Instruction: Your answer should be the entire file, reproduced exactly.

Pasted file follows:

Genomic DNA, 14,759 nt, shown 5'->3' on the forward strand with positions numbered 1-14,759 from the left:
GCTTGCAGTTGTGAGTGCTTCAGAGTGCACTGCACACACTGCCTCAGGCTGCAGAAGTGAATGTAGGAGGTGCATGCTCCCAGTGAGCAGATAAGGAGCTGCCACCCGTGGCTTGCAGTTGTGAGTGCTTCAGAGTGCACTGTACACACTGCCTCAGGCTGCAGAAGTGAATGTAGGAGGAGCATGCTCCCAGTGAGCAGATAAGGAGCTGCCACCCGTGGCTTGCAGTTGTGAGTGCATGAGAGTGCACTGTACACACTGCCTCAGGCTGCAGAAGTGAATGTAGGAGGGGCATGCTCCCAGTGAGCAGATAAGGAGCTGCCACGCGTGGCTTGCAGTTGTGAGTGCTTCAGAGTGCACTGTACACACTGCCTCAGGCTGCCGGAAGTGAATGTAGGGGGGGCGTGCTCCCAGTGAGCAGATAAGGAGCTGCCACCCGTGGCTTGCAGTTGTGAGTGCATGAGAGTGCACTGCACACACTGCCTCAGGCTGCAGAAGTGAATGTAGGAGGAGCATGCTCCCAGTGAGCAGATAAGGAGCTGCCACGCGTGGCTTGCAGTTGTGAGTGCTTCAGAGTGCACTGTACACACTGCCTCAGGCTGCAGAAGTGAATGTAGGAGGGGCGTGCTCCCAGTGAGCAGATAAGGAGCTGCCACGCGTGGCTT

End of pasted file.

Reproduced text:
Genomic DNA, 14,759 nt, shown 5'->3' on the forward strand with positions numbered 1-14,759 from the left:
GCTTGCAGTTGTGAGTGCTTCAGAGTGCACTGCACACACTGCCTCAGGCTGCAGAAGTGAATGTAGGAGGTGCATGCTCCCAGTGAGCAGATAAGGAGCTGCCACCCGTGGCTTGCAGTTGTGAGTGCTTCAGAGTGCACTGTACACACTGCCTCAGGCTGCAGAAGTGAATGTAGGAGGAGCATGCTCCCAGTGAGCAGATAAGGAGCTGCCACCCGTGGCTTGCAGTTGTGAGTGCATGAGAGTGCACTGTACACACTGCCTCAGGCTGCAGAAGTGAATGTAGGAGGGGCATGCTCCCAGTGAGCAGATAAGGAGCTGCCACGCGTGGCTTGCAGTTGTGAGTGCTTCAGAGTGCACTGTACACACTGCCTCAGGCTGCCGGAAGTGAATGTAGGGGGGGCGTGCTCCCAGTGAGCAGATAAGGAGCTGCCACCCGTGGCTTGCAGTTGTGAGTGCATGAGAGTGCACTGCACACACTGCCTCAGGCTGCAGAAGTGAATGTAGGAGGAGCATGCTCCCAGTGAGCAGATAAGGAGCTGCCACGCGTGGCTTGCAGTTGTGAGTGCTTCAGAGTGCACTGTACACACTGCCTCAGGCTGCAGAAGTGAATGTAGGAGGGGCGTGCTCCCAGTGAGCAGATAAGGAGCTGCCACGCGTGGCTT